Sitting together in a cozy Hamilton living room, Lisa Magurn and Mawa Samb sound like friends reunited after years of separation. They met only a few weeks ago, and in that short time, they already have changed each other's lives.

Magurn and Samb are part of the Fulbright Teacher Exchange Program and will spend the school year teaching each other's high school classes--he in the French program at Loudoun County High School, she in Dakar, Senegal, in the English program at Martin Luther King Jr. High School.

Samb arrived in the United States at the beginning of August, and so the two have spent the month preparing each other for the different styles of education they will experience, calming each other's anxieties and sharing perspectives that they hope they will be able to share with their students.

Samb, 37, had a head start adjusting to his new home, having settled in with Jeffrey and Julie McKay, a Hamilton couple who live close to the Magurns. He said the experience already has been life altering.

Take, for example, his new-found hobby: Magurn's husband is teaching him to cook.

"The males [in Senegal] are forbidden to cook . . . the wife is supposed to do everything for the husband," he said. When he goes home, "I intend to change that," he said, adding he has apologized to his wife, who (in addition to cooking) holds down a full-time job at a French cellular telephone company.

Still, Samb worries that his new students will not understand that "different" is not necessarily "wrong." In his Muslim culture, for example, many men are polygamists. "For the time being, I'm not," Samb said, although his father is. But he said he hopes he will be able to explain the practical as well as the religious side of the custom. Until recently, the Senegalese were primarily farming families that wanted to increase the number of children to work in the fields. And when one wife dies, another can take over the care of the children.

From far away--from America--those traditions sound strange. "When you get closer, each thing has a reason," he said, Magurn nodding in agreement next to him.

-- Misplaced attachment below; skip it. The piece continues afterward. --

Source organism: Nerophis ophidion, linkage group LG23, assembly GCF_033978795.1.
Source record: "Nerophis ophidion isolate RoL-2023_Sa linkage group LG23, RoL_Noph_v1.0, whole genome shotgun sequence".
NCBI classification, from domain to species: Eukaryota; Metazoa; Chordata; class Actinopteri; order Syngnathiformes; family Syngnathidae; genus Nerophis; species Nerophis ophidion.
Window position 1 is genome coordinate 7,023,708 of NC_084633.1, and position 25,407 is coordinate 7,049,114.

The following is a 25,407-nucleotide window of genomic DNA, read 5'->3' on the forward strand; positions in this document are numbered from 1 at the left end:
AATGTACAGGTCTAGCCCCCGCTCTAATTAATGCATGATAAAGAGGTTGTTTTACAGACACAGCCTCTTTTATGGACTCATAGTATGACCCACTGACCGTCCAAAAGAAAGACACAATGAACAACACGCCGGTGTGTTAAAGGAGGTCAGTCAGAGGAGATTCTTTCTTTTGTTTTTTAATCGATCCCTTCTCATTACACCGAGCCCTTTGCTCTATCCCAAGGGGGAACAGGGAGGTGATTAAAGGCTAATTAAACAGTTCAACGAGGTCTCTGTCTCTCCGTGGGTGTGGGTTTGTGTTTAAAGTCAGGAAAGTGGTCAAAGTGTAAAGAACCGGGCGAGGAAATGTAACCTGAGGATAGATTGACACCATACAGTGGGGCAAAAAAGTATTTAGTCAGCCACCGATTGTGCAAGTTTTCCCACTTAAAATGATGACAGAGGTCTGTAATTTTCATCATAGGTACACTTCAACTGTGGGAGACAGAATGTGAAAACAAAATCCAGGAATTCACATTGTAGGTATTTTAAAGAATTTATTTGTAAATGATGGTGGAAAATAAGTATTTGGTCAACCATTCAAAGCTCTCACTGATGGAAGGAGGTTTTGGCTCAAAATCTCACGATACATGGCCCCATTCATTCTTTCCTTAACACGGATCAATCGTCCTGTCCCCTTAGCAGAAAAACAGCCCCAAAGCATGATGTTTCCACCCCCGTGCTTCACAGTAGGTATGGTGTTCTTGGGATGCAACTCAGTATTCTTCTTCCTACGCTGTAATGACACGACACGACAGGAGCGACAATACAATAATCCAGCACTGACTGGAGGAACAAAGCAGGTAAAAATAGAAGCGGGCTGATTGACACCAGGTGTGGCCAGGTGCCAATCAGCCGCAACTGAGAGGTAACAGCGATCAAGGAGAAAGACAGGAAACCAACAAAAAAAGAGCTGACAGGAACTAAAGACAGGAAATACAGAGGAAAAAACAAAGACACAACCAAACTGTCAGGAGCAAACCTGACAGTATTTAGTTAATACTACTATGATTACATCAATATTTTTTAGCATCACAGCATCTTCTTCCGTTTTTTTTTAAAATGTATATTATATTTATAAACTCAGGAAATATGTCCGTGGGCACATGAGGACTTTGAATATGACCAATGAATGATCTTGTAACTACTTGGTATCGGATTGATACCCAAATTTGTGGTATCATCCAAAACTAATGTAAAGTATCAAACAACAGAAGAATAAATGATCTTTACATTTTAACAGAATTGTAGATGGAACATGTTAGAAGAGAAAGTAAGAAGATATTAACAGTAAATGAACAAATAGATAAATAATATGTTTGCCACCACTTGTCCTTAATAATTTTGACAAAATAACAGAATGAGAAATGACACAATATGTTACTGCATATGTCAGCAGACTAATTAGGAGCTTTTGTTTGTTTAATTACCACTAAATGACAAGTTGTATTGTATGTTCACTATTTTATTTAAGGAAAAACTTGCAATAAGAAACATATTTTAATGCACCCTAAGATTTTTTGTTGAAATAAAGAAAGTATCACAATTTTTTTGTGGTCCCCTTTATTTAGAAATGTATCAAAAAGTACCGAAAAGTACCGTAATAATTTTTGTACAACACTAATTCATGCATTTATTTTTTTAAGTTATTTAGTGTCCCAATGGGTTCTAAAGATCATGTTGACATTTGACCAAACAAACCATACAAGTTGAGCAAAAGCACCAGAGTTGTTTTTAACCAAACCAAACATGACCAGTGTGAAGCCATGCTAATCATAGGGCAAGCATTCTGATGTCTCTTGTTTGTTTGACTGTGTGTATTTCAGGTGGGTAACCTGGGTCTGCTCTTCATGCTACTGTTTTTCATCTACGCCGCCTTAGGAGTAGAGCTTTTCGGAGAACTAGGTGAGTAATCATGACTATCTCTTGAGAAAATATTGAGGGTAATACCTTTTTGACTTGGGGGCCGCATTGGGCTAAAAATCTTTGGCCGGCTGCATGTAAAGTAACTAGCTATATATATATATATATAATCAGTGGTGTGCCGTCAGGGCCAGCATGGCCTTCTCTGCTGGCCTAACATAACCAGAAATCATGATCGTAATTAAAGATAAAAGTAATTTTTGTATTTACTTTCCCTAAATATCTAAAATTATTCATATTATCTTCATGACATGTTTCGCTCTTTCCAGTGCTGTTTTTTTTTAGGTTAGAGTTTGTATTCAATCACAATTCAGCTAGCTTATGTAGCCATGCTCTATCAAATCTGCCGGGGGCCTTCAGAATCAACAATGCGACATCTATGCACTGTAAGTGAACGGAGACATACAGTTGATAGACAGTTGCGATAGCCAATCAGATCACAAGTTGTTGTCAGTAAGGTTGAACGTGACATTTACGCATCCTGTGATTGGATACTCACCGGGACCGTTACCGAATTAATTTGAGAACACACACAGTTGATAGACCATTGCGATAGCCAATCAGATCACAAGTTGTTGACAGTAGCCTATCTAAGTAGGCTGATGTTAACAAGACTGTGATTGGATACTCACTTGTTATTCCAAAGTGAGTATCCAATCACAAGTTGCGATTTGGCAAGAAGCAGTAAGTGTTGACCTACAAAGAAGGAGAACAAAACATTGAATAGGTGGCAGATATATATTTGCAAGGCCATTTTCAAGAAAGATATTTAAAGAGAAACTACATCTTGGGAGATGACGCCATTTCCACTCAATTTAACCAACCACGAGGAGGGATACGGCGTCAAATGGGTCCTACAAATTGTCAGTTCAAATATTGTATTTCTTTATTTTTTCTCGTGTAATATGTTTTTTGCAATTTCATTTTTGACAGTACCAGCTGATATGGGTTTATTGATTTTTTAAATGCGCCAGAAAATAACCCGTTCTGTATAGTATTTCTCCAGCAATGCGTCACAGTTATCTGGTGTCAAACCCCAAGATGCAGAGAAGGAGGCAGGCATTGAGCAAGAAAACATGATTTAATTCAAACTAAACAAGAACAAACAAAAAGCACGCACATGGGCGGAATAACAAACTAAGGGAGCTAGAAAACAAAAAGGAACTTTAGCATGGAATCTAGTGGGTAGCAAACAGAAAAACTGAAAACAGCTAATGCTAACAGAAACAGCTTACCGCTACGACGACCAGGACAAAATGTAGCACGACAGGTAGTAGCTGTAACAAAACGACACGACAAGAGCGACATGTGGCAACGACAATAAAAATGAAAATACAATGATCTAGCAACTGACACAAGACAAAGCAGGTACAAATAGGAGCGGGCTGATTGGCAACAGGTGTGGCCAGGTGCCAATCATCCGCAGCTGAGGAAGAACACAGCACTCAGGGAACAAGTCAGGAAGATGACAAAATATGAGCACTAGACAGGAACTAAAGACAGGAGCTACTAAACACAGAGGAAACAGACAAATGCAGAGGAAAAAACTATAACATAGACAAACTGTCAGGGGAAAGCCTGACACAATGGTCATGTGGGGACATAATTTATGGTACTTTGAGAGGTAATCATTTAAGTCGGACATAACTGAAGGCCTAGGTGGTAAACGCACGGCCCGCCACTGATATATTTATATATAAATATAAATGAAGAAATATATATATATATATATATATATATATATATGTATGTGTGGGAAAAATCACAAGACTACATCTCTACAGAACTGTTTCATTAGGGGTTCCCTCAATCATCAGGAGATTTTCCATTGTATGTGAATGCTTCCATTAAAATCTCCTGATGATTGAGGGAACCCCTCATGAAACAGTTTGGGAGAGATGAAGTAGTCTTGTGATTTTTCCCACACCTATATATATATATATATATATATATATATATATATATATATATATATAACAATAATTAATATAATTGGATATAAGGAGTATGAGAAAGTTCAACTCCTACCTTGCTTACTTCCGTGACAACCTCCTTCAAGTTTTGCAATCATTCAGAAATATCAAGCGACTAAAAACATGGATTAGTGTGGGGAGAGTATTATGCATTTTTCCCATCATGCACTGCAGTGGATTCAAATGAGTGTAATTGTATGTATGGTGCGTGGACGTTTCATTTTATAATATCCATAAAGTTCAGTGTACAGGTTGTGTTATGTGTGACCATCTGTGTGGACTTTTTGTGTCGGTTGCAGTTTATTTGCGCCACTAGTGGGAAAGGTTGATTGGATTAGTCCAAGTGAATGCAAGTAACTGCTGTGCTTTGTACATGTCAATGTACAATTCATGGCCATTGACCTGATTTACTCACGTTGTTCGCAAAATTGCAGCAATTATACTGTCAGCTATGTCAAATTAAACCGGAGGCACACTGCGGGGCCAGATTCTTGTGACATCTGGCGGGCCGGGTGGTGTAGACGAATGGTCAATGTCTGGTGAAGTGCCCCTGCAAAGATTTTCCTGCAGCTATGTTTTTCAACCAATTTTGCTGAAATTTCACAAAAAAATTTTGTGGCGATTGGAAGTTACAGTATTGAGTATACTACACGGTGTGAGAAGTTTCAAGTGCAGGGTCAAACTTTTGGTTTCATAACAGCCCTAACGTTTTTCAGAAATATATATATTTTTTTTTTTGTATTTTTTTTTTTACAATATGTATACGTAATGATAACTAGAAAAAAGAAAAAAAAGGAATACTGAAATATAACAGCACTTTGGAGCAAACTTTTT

But Samb has no intention of debating the merits of polygamy with his students any time soon--there are a million things he wants to share with them. But first, "I want to help them locate Senegal on a map," he said with a laugh. (It is about the size of South Dakota on the northwestern coast of Africa.) And he wants it understood that Africa is not completely primitive. He said he often has told Americans he would e-mail them, and "they say, 'What?' "

Magurn, 47, may have an easier time sharing her culture with the girls at Martin Luther King, who tend to embrace what they consider to be the hip and free American way of life. "I have to tell them to slow down," Samb said, referring to their sometimes naive admiration for all things American.

Magurn said she worries, though, about meeting expectations. She has heard, for example, that teachers in Senegal are frowned upon if they admit a mistake or don't know the answer to a student's question.

Not to worry, Samb assured her. "The teacher of English is everything," he said, and Magurn will have a hard time disillusioning the students and townspeople. In fact, he said, she may play many roles. Some people might ask her to help them get an American visa, for example.

Samb also has heard stories about expectations of teachers here. As he relayed what he had been told, Magurn shook her head.

When Samb told the Fulbright representatives he hoped to "integrate" into the culture, they interrupted him.

"They said don't talk about integration, talk about adjustment," he said. Magurn assured him that "integrate" is not always a controversial word.

Samb broached another topic. "They said in America, when you talk to a student, you have to have the door open because of sexual harassment [liability]," he said. He said that may make him afraid to be affectionate, or even play basketball, with his students.

Magurn winced slightly. "I'm a mother and I tend to hug," she said firmly, adding that Samb might have been "overprepared."

One of the biggest challenges facing each teacher is living without family. Magurn is leaving behind her husband, George, and two teenage sons, Tom and Anthony (not to mention a dog, four cats, a hedgehog and several other beloved pets); Samb, a wife, Oumy, and 4-year-old son, Gibson.

But Magurn's family is understanding. "The boys and I are going to just camp out," George Magurn said, seeking to reassure his wife. She said she is the type of mom who still pours the boys' cereal when they let her.

Samb said his wife and son have his seven brothers and two sisters to take care of them. He had no trouble persuading his wife to let him come:

"She wanted me to discover things," he said, "primarily to learn how to cook."

CAPTION: Mawa Samb, left, of Senegal, will teach French at Loudoun County High, while Lisa Magurn, a teacher at Loudoun County, will travel soon to Dakar, Senegal, to teach English.